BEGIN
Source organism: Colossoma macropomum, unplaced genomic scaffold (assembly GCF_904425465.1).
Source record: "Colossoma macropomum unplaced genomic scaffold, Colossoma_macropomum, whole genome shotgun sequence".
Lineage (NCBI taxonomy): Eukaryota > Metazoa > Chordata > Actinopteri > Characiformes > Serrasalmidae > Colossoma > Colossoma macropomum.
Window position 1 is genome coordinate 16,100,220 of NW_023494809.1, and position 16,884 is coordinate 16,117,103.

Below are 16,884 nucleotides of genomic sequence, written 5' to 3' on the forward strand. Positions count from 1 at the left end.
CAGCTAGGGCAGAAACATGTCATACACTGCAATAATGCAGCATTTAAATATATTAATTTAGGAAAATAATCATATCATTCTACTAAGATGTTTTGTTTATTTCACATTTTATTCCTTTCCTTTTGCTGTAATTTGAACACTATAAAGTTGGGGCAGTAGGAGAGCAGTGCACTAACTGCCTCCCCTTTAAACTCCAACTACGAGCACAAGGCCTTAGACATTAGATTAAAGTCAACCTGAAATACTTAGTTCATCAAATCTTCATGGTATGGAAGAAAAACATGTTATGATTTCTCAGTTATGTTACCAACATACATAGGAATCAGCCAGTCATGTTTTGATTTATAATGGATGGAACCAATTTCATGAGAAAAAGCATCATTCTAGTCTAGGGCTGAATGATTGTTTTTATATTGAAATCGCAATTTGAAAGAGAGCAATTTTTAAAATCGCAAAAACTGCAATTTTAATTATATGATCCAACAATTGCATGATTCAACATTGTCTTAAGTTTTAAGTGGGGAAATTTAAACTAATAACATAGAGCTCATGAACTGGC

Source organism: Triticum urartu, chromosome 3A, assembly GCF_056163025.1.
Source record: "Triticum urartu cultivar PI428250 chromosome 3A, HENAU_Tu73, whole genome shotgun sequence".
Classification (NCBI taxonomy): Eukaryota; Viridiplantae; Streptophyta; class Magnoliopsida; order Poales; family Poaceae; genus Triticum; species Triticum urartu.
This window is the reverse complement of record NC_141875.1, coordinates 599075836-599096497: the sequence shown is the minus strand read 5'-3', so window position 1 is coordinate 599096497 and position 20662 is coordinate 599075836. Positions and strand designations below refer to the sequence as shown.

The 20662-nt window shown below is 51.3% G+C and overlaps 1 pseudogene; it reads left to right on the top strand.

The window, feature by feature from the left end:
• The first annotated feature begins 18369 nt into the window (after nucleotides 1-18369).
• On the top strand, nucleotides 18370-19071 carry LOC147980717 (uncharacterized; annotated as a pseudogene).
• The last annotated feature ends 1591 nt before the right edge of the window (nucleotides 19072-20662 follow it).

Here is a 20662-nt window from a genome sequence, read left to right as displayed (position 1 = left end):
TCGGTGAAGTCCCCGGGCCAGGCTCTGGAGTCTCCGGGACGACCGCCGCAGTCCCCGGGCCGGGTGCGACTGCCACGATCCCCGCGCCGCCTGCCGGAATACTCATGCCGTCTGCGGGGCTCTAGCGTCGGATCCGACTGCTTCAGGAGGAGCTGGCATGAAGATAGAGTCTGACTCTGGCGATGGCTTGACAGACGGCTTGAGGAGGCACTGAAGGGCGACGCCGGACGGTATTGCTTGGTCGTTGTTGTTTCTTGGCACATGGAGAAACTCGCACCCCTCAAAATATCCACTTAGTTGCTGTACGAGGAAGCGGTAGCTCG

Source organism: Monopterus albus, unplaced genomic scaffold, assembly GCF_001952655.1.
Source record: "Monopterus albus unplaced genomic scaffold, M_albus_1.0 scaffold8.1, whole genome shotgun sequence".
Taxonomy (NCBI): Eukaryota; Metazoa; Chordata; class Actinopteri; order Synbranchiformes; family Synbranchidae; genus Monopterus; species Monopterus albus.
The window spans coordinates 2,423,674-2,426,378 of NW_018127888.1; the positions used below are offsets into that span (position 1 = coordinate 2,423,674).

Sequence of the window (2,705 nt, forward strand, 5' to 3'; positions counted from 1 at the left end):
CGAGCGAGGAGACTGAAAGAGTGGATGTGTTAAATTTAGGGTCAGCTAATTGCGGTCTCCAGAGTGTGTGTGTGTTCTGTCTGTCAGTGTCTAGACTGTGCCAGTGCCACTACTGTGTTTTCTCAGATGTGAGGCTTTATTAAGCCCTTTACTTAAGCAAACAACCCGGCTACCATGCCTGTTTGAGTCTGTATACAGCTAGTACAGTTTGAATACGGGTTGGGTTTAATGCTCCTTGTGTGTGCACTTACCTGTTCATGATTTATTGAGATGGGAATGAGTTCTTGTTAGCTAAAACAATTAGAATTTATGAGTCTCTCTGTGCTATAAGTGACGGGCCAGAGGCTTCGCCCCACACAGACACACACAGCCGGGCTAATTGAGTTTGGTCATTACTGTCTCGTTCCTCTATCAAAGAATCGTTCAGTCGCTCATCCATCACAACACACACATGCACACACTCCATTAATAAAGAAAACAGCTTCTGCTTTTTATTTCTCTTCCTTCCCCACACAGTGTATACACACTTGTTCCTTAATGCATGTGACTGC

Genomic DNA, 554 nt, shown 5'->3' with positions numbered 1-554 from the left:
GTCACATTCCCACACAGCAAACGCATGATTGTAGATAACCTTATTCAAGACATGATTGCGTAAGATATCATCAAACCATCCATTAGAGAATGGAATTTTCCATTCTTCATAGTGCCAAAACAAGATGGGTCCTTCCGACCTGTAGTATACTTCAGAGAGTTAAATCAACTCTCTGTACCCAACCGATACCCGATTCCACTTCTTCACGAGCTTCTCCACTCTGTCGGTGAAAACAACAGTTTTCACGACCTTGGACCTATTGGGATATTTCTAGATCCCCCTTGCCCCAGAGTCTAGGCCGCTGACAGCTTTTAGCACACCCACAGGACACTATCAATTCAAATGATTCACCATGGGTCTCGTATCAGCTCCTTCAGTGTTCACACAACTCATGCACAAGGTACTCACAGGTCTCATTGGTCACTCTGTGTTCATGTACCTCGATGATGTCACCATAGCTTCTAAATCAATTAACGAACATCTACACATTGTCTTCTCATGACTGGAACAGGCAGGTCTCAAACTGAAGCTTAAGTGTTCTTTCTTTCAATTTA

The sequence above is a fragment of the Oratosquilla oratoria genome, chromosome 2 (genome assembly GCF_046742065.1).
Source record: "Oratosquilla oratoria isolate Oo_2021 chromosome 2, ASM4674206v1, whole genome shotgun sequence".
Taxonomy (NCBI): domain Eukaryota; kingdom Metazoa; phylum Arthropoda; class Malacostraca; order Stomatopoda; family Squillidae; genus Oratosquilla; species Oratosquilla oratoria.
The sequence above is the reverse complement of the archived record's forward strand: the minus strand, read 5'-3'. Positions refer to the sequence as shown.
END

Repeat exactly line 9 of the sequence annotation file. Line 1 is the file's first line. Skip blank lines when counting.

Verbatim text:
Classification (NCBI taxonomy): Eukaryota; Viridiplantae; Streptophyta; class Magnoliopsida; order Poales; family Poaceae; genus Triticum; species Triticum urartu.